Ben Hollioake was one of two Australian born brothers who played for England. His career was cut short when he crashed his Porsche into a wall in Perth. Aged 24 years , 123 days he is the youngest English test cricketer to die.


Frank Milligan was an English all-rounder who played two tests. He toured South  Africa during the Boer War. He forsakes any further cricket, joining the army, only to be killed in action.


Albert ‘Tibby’ Cotter was an Australian fast bowler at the turn of the twentieth century. He was one of the  ‘Big Six’ , that declared themselves unavailable to play against England and South Africa in 1912. He never got another chance to play for Australia being killed in the famous light horse charge in Beersheba.


Hedley Verity was an English spinner of the 1930’s whose test career was cut short by World War 2. He was killed in action during the allied invasion of Sicily in 1943. Verity dismissed Sir Donald Bradman 8 times in tests, more than anyone else. As a spinner it is likely Verity would have returned to the English side after he war .


David Lawrence was a  English fast bowler in the late 1980’s, early 1990’s. I mentioned earlier I wouldn’t include knee injuries, you know the common garden variety  PCL/ACL, ( I know a bit about it as I’ve done an ACL; it’s no fun) .   David’s case was more severe his left knee cap (patella) shattered in the middle of a delivery stride, the sound of it heard in the crowd. He tried a few come backs but retired at the age of 29.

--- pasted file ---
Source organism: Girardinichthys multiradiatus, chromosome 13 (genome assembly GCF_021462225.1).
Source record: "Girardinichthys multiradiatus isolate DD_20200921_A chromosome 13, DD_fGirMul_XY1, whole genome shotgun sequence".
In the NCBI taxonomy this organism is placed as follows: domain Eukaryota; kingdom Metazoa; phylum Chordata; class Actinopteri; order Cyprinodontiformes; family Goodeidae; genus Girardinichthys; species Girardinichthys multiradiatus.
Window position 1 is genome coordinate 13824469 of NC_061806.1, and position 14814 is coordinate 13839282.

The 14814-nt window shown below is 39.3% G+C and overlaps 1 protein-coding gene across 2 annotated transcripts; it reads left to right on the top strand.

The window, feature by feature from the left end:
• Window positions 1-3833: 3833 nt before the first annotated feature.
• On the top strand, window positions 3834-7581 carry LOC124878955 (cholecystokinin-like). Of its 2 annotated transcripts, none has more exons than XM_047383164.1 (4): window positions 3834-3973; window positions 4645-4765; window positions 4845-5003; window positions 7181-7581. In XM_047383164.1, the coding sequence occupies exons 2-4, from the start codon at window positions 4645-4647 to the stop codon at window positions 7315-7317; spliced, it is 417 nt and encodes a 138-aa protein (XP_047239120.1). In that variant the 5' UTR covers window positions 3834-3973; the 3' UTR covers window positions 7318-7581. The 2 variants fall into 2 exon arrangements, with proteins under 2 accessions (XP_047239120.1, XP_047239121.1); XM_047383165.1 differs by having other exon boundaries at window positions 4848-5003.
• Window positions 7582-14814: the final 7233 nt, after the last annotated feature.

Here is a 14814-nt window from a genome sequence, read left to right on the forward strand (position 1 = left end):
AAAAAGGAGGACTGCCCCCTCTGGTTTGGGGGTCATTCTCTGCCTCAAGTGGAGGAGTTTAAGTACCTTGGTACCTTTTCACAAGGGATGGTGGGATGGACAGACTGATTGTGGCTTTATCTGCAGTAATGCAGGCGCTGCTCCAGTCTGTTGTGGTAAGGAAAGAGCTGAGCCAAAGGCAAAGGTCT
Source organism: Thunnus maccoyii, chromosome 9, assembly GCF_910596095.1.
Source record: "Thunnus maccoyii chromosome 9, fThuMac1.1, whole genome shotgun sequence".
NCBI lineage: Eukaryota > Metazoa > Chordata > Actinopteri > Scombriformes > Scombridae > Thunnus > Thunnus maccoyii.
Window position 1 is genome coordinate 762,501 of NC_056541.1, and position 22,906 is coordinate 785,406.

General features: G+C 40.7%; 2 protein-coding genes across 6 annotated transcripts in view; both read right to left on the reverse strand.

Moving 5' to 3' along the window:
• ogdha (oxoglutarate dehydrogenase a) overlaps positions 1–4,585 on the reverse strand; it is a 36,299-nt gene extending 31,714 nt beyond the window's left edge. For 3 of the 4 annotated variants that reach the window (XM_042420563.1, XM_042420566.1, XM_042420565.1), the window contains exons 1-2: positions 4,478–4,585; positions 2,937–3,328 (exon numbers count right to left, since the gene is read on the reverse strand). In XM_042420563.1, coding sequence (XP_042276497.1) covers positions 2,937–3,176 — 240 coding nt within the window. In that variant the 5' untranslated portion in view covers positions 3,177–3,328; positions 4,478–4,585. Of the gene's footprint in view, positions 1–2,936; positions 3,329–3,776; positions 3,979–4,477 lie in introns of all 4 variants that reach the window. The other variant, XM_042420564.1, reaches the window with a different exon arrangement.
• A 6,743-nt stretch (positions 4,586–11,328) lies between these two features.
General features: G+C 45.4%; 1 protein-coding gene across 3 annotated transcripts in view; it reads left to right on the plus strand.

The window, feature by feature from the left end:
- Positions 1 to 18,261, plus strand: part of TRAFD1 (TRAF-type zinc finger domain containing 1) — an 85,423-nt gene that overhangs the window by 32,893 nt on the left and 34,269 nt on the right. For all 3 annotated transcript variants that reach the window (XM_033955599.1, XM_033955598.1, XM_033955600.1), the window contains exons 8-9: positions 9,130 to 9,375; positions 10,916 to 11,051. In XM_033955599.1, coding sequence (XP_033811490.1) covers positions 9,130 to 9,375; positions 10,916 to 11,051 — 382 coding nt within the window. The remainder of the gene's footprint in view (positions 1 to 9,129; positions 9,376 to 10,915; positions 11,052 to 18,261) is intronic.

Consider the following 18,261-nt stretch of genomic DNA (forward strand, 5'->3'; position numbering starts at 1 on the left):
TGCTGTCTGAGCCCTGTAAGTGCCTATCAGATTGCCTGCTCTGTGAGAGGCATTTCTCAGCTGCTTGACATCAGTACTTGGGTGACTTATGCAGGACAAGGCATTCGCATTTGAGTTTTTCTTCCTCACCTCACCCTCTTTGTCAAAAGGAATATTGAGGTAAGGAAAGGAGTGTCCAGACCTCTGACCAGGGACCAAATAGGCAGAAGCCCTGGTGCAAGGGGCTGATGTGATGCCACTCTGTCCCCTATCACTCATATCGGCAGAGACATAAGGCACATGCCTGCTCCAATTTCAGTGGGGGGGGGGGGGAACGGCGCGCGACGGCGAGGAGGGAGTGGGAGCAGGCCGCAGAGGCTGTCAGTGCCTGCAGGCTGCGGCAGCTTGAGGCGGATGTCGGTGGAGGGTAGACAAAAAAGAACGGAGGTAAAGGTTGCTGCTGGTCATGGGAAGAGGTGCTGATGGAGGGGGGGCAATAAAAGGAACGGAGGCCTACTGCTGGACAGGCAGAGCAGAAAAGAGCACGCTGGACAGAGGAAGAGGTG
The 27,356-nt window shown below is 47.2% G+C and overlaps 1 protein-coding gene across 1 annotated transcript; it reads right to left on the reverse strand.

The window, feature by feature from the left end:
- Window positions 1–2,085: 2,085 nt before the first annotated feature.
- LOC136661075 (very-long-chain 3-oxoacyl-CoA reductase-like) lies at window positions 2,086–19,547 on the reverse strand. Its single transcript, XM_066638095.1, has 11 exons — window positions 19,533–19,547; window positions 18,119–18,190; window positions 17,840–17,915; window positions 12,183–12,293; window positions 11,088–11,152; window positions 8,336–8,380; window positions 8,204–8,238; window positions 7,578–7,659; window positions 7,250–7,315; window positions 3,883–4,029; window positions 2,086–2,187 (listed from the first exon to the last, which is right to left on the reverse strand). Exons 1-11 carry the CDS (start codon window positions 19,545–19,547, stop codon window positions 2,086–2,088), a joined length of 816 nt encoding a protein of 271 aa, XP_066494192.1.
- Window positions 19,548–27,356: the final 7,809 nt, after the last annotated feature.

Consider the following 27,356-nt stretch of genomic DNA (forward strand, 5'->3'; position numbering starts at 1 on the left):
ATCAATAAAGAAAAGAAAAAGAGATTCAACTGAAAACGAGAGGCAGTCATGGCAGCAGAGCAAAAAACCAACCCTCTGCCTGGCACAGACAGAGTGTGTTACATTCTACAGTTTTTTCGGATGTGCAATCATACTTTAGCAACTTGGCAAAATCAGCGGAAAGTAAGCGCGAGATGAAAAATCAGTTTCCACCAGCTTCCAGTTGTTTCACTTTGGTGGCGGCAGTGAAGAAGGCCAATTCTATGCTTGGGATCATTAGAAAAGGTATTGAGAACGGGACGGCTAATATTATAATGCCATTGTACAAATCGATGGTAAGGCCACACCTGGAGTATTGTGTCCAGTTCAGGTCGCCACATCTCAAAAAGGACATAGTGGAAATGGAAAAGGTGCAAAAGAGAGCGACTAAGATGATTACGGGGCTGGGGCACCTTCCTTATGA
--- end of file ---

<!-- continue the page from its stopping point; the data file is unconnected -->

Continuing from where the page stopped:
Carrying the drinks is South Africa’s Claude Newberry who would have been at his peak when he was killed on the Somme in 1916, age 27.  He played four tests against England during their 1913-14  tour. With 11 wickets he was  his sides second highest wicket taker. War broke out and as they say; the rest is history.


Here’s a sad list of test players who never had a chance to retire on terms befitting them.

P Hughes (Aust.)

C Milburn (Eng.)

N Contractor (Ind.)

A Jackson ( Aust.)

W Slack (Eng.)

M Boucher (SAf.)

B Holioake (Eng.)

F Milligan (Eng.)

A “Tibby” Cotter (Aus.)

H Verity (Eng.)

D Lawrence (Eng.)

12th man, C Newbery (SAf.)




To see the Phil Dimitriadis article referred to above, you can click here.


For more from Glen!, click here:


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  1. Mark 'Swish' Schwerdt says

    Nice idea Glen. Would Ian Craig qualify?

  2. Wally from Williamstown says

    Ian Meckiff, hounded out of the game in 1963 for allegedly throwing the ball just because he had an unusual action. He was the victim of an alleged conspiracy by the ACB to look like they were taking action to clean up the game after widespread accusations of throwing in Test cricket during the late 50’s and 60’s.

  3. citrus bob says

    Alhough he never made the Australian side PAUL MELVILLE Victorian & Richmond player was destined for big things when a serious illness cut short his life.